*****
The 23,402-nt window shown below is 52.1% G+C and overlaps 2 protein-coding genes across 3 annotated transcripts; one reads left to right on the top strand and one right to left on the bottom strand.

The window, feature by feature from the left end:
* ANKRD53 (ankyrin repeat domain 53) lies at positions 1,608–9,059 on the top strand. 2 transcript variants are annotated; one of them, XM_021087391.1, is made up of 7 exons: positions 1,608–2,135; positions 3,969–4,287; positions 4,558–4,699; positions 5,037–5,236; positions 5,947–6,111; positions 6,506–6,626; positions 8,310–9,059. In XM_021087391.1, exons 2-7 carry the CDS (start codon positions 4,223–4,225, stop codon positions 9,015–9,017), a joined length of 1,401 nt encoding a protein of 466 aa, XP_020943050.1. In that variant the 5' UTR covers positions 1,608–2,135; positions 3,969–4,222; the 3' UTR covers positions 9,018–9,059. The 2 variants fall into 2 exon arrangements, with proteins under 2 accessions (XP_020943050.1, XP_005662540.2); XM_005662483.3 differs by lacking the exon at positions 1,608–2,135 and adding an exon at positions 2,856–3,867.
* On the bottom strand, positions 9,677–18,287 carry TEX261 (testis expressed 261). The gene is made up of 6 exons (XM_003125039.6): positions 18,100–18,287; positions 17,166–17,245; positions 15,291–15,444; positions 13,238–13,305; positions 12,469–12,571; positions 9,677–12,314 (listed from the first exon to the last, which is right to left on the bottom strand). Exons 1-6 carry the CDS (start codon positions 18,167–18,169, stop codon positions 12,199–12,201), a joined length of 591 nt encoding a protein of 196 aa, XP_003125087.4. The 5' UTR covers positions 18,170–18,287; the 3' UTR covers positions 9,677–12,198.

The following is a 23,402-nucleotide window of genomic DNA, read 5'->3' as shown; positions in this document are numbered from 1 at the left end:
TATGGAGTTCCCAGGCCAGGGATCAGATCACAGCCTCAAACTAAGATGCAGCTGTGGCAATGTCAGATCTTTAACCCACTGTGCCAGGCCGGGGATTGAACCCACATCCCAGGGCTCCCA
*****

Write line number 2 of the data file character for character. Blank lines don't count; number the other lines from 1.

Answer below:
The window, feature by feature from the left end: